Saturday, August 28, 2010

Suppliers meet the PTC challenge

Written by  William C. Vantuono, Editor-in-Chief
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PTC’s cost, technical challenges, and tight time frame are giving the railroads headaches. Suppliers are working feverishly to provide relief.

Positive Train Control installed, tested, and commissioned by year-end 2015? If you’re a railroad, publicly you’re saying, “Yes, we’ll get it done,” along with, “This is costing me a whole lot of money that I might have to divert from other sources.” Privately, you might be saying, “I have this severe headache, and it doesn’t look like it’s going away very soon.”

Help has arrived from the supply industry, in the form of PTC systems and subsystems specifically designed for rapid rollout, ease of installation, and compatibility with their existing, service-proven platforms. The “Big Six”—Ansaldo STS USA, Alstom, GE Transportation, Invensys Rail, Siemens Mobility, and Wabtec—have been neck-deep in development of PTC since well before the Railroad Safety Improvement Act of 2008 forced the industry into taking a crash course in advanced train control and then applying what it has learned within a very short time frame. The railroads may be lobbying for relief—a deadline extension, and maybe even some federal financial assistance—but until that happens, if it happens, the PTC mandate must be met.

At Railway Age’s June 2010 PTC Seminar in Washington, D.C. most of the major suppliers were on hand to explain what they’ve developed. Those not present have contributed to this article. What’s presented here represents years of ongoing R&D, and in many cases, proven technology.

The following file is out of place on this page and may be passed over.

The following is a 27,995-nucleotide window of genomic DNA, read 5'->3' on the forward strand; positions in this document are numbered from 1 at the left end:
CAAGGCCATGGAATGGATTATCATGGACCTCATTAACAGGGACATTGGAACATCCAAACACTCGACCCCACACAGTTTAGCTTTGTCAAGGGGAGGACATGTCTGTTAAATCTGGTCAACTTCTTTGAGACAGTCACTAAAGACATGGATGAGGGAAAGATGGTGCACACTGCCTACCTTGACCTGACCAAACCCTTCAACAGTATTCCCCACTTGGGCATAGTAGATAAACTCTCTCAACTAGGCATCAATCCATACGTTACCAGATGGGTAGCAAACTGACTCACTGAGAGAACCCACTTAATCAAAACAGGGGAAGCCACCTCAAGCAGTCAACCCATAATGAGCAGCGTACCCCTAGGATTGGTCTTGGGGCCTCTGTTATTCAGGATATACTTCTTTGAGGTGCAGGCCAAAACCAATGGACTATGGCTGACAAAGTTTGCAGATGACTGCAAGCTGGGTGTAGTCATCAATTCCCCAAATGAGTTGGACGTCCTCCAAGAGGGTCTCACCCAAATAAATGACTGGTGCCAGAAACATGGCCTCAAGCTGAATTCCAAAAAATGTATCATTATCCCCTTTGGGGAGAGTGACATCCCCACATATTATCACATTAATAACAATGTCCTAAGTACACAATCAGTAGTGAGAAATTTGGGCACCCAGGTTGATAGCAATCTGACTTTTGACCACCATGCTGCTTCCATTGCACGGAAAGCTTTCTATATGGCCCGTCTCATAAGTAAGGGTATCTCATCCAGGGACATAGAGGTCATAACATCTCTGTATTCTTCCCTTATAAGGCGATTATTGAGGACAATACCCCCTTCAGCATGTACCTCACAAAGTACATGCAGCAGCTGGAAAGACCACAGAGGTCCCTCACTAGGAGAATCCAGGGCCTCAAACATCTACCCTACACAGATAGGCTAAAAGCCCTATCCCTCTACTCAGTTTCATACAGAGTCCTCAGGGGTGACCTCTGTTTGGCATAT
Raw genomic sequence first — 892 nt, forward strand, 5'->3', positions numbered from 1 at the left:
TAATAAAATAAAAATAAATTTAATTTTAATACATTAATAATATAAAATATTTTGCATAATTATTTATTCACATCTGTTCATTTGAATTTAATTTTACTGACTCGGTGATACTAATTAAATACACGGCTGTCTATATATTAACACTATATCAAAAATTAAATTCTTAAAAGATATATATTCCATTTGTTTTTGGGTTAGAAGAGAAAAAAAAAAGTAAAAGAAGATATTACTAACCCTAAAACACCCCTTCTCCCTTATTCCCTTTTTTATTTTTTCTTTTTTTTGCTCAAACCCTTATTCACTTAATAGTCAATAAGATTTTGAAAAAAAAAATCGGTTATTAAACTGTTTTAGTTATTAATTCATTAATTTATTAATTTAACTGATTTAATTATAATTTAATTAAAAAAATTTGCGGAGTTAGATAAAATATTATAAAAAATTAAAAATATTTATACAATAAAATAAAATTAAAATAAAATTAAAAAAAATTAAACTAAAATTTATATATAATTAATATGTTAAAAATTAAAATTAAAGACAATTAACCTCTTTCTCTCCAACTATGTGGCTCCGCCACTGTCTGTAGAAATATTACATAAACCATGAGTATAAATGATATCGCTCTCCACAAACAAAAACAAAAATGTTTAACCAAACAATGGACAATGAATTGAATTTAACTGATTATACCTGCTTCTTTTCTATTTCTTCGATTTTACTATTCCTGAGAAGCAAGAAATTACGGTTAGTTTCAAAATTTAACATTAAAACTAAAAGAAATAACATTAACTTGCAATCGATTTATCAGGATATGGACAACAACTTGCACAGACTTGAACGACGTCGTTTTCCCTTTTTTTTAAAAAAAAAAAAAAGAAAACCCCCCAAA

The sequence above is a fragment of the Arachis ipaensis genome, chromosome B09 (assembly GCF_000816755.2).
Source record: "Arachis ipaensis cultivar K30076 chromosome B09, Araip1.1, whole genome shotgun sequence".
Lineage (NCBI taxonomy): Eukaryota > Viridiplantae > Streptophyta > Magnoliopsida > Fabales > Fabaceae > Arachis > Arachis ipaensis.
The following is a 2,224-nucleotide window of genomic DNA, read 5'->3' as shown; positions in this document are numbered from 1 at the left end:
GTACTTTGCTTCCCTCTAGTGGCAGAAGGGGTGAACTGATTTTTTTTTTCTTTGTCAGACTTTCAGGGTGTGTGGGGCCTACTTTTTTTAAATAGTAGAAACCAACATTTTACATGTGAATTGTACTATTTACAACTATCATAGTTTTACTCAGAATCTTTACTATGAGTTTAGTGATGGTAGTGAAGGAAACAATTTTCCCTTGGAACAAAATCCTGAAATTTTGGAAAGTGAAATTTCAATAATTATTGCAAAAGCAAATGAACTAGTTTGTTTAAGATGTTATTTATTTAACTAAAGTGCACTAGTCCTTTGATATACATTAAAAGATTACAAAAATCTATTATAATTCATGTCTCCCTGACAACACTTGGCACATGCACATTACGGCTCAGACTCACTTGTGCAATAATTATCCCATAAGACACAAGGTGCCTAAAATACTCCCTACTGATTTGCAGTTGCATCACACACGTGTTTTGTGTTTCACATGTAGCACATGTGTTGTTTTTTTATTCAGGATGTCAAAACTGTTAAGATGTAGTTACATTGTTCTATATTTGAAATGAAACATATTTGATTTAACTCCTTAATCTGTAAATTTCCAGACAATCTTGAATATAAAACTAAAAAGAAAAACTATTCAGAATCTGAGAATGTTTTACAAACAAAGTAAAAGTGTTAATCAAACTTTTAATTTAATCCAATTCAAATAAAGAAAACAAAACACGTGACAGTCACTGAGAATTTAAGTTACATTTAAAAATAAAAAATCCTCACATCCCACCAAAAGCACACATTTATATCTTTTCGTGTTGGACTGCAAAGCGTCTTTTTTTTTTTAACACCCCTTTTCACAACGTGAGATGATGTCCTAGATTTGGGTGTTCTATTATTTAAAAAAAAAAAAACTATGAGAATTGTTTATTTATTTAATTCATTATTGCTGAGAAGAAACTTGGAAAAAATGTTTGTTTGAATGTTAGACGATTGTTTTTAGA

Alstom Transport Signaling Solutions’ new “PTC Wayside Rapid Deployment Solution” is described as a “multi-configurable deployment container” packed with virtually everything needed for a wayside PTC installation that can be kitted at a central distribution center and shipped to remote field locations via truck. Its “closed loop returnable packaging” eliminates packaging waste and is therefore a “green solution.”

The deployment container is barcoded and serialized, and can be adapted for three configurations. Option 1 is two complete kits with a main control case enclosure, solar panels, power converter, three-section mast, mast mounting base, “7R” switch, radio, antenna, Micro WIU (wayside interface unit), and all cabling. All major parts are pre-wired inside the main control case enclosure. Option 2 provides four basic kits with a Micro WIU, radio, antenna, power converter, “7R” switch, and all cabling. Option 3 is one complete kit and two basic kits.

Alstom says it configures this product to the customer’s specifications utilizing its own PTC components as well as those of other suppliers. It can, if requested, recommend what components to use.

Invensys Rail